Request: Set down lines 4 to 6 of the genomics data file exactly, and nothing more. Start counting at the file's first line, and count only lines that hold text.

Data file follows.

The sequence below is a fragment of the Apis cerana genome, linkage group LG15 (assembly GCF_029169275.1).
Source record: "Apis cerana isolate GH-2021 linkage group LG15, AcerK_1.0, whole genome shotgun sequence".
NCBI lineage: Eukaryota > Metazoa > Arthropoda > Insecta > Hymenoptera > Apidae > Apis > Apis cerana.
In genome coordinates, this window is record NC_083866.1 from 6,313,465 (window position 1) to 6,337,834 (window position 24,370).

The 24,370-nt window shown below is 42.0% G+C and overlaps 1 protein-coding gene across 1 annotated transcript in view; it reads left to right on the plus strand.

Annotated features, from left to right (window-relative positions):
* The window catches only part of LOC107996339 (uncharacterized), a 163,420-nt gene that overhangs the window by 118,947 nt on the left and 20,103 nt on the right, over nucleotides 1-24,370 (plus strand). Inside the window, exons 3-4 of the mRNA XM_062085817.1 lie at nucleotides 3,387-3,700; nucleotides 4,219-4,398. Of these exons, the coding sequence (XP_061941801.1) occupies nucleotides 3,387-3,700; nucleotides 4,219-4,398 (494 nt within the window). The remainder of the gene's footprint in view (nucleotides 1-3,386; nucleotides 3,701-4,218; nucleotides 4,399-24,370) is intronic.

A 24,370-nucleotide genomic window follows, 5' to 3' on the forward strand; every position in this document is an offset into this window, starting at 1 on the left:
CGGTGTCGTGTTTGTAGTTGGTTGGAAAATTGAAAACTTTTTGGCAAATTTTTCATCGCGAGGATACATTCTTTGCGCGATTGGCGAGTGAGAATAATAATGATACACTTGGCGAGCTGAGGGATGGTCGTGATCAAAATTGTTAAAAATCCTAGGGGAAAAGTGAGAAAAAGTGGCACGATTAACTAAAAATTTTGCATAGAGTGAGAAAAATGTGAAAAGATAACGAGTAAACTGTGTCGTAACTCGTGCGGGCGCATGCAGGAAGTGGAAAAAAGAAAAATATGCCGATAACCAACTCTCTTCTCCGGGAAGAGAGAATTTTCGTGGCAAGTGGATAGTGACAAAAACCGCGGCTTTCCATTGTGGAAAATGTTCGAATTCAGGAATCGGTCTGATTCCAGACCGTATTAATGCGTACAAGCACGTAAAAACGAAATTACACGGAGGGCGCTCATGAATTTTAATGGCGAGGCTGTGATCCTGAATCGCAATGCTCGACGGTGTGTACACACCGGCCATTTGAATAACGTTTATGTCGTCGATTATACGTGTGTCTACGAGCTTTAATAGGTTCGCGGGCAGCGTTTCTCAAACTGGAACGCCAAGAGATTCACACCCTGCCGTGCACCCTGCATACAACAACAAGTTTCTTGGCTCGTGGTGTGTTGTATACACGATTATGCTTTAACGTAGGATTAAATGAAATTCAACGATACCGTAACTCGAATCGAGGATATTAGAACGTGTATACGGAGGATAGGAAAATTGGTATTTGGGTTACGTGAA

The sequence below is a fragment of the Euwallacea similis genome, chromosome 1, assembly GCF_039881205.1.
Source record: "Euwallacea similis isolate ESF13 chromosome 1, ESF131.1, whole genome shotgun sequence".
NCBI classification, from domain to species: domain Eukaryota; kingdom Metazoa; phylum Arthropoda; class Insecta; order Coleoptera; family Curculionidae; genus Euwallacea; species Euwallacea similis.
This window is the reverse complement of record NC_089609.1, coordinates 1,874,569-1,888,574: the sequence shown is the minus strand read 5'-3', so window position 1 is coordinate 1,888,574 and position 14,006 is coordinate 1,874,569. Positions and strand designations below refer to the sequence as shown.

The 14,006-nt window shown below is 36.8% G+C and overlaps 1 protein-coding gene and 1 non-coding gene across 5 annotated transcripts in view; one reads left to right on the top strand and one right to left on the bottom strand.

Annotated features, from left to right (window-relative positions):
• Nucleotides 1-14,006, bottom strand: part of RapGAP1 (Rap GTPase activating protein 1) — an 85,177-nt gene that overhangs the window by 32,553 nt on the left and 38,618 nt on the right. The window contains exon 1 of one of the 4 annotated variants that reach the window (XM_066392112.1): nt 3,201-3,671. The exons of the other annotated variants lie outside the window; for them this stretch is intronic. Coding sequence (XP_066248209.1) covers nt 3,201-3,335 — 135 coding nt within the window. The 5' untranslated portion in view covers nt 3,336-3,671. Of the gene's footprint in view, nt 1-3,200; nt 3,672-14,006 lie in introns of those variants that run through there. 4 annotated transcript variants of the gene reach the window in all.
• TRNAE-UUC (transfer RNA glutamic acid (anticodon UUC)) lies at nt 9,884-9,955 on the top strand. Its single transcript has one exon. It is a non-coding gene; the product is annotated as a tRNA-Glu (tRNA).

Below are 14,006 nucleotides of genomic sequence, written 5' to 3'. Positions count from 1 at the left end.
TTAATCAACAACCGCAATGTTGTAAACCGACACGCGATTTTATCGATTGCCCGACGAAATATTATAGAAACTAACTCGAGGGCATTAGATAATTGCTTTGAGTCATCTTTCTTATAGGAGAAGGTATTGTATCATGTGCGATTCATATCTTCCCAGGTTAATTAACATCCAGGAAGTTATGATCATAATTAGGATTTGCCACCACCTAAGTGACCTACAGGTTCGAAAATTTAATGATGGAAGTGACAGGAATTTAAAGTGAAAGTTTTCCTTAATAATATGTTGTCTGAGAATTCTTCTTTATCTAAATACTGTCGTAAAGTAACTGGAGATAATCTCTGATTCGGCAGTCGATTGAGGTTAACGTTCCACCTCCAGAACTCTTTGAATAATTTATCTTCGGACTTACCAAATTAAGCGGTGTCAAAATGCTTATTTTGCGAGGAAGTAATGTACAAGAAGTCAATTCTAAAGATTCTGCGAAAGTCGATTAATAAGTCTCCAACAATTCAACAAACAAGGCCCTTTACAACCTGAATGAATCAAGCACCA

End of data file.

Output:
In genome coordinates, this window is record NC_083866.1 from 6,313,465 (window position 1) to 6,337,834 (window position 24,370).

The 24,370-nt window shown below is 42.0% G+C and overlaps 1 protein-coding gene across 1 annotated transcript in view; it reads left to right on the plus strand.

Annotated features, from left to right (window-relative positions):